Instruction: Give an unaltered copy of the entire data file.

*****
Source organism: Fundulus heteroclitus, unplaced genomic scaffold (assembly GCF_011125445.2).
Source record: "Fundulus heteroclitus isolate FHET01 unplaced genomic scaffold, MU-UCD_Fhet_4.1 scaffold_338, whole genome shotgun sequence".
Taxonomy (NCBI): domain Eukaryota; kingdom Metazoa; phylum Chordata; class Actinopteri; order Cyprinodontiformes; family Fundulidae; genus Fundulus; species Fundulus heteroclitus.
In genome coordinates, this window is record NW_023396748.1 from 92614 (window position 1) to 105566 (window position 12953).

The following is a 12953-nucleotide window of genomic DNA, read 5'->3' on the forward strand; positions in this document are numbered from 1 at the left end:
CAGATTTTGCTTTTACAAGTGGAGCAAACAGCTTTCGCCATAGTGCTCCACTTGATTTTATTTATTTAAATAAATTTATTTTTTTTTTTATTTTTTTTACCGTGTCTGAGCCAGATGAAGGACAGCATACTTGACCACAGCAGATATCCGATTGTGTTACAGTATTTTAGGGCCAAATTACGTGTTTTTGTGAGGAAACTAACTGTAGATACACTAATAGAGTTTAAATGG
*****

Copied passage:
Source organism: Fundulus heteroclitus, unplaced genomic scaffold (assembly GCF_011125445.2).
Source record: "Fundulus heteroclitus isolate FHET01 unplaced genomic scaffold, MU-UCD_Fhet_4.1 scaffold_338, whole genome shotgun sequence".
Taxonomy (NCBI): domain Eukaryota; kingdom Metazoa; phylum Chordata; class Actinopteri; order Cyprinodontiformes; family Fundulidae; genus Fundulus; species Fundulus heteroclitus.
In genome coordinates, this window is record NW_023396748.1 from 92614 (window position 1) to 105566 (window position 12953).

The following is a 12953-nucleotide window of genomic DNA, read 5'->3' on the forward strand; positions in this document are numbered from 1 at the left end:
CAGATTTTGCTTTTACAAGTGGAGCAAACAGCTTTCGCCATAGTGCTCCACTTGATTTTATTTATTTAAATAAATTTATTTTTTTTTTTATTTTTTTTACCGTGTCTGAGCCAGATGAAGGACAGCATACTTGACCACAGCAGATATCCGATTGTGTTACAGTATTTTAGGGCCAAATTACGTGTTTTTGTGAGGAAACTAACTGTAGATACACTAATAGAGTTTAAATGG